I once heard a music lover who lived in Manhattan say that he no longer bothered to go to concerts very often. Regarding the New York Philharmonic he said that it was more trouble than it was worth to get to Lincoln Center to “listen to Mehta do another pedestrian run-through of standard repertoire.”
How sadly jaded, I thought. I’ve been in New York City maybe three or four times in my life, only once for more than a night or two. I never have and probably never will hear the Philarmonic live. This man’s “pedestrian run-through of standard repertoire” would be a rare treat, quite possibly a once-in-a-lifetime experience, for me. And he could easily have it a dozen times a year or more. Still, though I was slightly shocked, I didn’t really blame him; it’s human nature to lose the sense of wonder and appreciation for anything we can take for granted. And I suppose it’s good for music that connoisseurs refuse to let even the best performers get away with less than their best effort. But there’s something to be said for naïve appreciation as well.
Last night I heard Mahler’s 1st performed by our local symphony orchestra. Like most such orchestras in medium-sized cities, it’s small, its instrumentalists are not full-time employees, and it struggles to stay in business. Even to my untrained and forgiving ear, the performance had technical defects. Nevertheless, it was a delight to me.
I suppose I’m as jaded with regard to recorded music as my Manhattanite was to live music. I have Mahler’s 1st on an old LP and could listen to it more or less anytime I want to, but haven’t done so in years. No orchestral recording is quite as vital and engaging as a live performance, even a less than perfect one. This was as enthralling a musical experience as I’ve ever had. It had been so long since I’d heard the symphony that it sounded fresh, and I found it to be even better than I remembered. Mahler originally saw the work as depicting an artist’s innocent exuberance, rejection, disillusionment, suffering, and rebirth, but I hear something else. From my vantage point in the early 21st century I hear this late 19th century work as a prophecy of what the next hundred years would bring. The third movement in particular, Frere Jacques transmuted into a funeral march that turns slightly deranged as it goes on, seemed a window opening onto the distant vista of Germany’s impending madness. And the putative triumph of the fourth movement seemed overwrought and unsound, a victory likely to prove temporary.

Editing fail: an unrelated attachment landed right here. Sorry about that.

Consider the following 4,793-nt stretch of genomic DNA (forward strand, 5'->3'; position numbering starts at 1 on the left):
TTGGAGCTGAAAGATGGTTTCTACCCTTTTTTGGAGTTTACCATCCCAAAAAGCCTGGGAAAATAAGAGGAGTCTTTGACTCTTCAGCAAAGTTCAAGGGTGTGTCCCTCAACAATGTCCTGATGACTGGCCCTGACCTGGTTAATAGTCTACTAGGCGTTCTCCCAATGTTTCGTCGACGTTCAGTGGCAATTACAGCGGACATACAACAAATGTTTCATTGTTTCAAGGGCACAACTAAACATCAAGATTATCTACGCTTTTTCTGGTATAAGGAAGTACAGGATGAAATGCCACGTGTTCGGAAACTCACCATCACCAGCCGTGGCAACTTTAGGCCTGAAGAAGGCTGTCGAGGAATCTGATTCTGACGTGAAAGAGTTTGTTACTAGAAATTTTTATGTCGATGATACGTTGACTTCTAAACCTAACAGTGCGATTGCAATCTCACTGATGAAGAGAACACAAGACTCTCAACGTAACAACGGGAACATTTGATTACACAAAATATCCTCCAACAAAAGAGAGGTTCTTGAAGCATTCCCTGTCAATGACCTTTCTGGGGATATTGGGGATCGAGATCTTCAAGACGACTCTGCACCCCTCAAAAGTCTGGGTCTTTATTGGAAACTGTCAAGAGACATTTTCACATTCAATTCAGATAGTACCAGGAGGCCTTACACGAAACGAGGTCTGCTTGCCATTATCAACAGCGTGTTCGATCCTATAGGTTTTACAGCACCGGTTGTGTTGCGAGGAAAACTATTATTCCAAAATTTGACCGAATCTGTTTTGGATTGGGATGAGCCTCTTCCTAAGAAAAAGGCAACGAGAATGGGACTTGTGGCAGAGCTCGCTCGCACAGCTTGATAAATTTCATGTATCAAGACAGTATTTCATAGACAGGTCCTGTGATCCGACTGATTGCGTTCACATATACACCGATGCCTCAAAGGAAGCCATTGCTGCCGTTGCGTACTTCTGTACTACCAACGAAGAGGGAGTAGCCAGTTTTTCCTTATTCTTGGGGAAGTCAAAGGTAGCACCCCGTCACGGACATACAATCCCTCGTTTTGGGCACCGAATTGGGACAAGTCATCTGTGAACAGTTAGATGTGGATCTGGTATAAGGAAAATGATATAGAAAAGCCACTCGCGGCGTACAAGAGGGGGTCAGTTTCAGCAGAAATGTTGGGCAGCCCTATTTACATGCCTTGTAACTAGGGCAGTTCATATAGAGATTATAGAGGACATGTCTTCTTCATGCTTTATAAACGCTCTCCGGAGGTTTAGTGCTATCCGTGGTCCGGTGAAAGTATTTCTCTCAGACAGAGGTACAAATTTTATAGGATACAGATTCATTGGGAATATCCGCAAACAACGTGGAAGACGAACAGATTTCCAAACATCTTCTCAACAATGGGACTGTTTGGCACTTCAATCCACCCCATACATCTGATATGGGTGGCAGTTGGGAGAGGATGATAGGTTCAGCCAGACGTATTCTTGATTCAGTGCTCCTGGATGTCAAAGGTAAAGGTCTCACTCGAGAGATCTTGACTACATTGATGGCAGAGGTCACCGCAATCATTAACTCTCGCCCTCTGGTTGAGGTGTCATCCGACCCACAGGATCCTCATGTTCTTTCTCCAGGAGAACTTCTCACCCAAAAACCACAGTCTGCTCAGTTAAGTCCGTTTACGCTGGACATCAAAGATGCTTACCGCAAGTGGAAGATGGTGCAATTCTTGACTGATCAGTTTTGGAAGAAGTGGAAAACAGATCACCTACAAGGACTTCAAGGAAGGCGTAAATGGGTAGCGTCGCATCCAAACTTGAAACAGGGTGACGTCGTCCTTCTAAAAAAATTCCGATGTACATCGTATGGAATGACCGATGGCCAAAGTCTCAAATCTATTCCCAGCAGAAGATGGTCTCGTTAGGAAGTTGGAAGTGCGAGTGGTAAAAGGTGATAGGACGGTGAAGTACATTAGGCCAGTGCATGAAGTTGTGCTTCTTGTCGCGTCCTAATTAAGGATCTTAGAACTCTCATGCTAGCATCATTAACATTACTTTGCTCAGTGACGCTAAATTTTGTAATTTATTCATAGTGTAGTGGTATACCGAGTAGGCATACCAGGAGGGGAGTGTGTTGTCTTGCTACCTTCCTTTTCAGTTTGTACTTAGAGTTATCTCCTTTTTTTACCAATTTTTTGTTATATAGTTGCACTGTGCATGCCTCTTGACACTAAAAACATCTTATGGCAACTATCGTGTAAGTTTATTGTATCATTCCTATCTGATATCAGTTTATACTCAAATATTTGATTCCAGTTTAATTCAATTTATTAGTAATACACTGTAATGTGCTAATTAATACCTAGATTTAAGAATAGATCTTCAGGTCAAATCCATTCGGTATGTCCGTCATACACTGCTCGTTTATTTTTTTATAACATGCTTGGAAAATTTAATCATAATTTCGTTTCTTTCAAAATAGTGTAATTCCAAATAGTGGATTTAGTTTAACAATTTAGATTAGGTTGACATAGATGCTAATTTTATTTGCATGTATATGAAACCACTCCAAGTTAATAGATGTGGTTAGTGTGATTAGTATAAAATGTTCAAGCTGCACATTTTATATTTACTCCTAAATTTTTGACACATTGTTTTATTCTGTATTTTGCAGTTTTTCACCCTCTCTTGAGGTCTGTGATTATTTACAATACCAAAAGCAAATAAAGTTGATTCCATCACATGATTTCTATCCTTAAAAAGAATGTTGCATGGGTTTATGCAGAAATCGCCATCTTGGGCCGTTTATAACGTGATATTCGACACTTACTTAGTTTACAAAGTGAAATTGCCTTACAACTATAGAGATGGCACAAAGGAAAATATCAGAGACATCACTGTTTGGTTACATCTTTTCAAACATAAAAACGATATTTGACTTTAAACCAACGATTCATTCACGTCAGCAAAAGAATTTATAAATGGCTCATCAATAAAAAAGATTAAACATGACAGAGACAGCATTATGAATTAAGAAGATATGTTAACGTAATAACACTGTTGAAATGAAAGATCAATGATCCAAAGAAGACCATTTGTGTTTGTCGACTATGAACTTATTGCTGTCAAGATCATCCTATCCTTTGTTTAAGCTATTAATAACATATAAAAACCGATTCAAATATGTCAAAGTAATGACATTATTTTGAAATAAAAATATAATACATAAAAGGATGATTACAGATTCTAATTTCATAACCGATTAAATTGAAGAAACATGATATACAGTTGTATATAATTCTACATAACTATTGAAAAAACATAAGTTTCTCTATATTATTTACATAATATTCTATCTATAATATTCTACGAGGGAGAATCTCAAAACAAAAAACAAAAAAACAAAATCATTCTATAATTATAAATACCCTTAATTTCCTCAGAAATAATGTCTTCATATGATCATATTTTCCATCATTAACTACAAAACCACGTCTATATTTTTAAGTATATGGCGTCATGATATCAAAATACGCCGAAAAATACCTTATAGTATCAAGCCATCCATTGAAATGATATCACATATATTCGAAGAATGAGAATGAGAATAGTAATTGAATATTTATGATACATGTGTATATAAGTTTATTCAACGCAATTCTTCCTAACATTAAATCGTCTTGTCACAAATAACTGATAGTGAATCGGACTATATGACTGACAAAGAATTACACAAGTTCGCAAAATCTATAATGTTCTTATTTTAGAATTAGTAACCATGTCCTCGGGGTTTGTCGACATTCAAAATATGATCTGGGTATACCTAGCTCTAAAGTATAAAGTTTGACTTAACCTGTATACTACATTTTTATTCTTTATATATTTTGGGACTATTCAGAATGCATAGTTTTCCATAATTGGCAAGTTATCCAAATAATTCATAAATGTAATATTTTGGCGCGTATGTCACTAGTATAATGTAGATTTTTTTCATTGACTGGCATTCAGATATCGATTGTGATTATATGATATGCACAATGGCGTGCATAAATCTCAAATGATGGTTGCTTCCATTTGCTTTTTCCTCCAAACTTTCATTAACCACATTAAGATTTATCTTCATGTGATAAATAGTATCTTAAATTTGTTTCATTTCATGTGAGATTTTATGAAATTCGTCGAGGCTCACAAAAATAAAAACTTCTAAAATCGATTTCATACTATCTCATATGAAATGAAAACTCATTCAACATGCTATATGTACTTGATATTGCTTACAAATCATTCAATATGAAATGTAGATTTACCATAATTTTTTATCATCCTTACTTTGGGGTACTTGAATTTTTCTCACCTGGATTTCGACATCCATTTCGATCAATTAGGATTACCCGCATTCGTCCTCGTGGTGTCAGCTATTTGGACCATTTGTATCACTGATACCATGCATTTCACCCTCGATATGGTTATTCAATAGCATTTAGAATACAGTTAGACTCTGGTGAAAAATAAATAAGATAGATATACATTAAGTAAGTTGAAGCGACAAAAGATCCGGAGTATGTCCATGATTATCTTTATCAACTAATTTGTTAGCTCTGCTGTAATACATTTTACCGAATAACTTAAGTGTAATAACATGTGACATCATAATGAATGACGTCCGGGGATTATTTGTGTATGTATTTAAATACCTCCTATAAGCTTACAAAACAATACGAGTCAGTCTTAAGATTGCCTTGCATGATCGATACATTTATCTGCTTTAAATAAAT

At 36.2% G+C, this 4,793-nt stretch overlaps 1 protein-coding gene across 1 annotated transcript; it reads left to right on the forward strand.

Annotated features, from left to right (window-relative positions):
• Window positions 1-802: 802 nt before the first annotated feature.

Afterwards, the heroism that struck me was not that of Mahler’s melancholy artist on his quasi-divine mission, but that of the people who made this performance. It’s no small thing to bring concerts like this, season after season, to small cities where resources and public interest are limited at best. And it required no small amount of nerve for this group to take on such a large and demanding work.
The Mobile Symphony gets some amount of help from the National Endowment for the Arts. Some conservatives have been on a sort of vendetta against this agency, based mainly on its use by the political left as a source of subsidies for junk art with no real point other than to stick a finger in the eye of the public it despises. But most of the grants have apparently never gone to that sort of thing, and the agency is now under the direction of the very reasonable and gifted Dana Gioia. If conservatives want to make an argument from principle that the government should not be funding art at all, let them. I’ll listen more sympathetically to that argument when they show an equal appetite for eliminating government payments to corporations. If we’re going to have an enormous government with its fingers in everything, I’m not going to object to a little of its money going to keep the greatest achievements of Western civilization alive to those members of the public who care, even, or especially, out here in the sticks.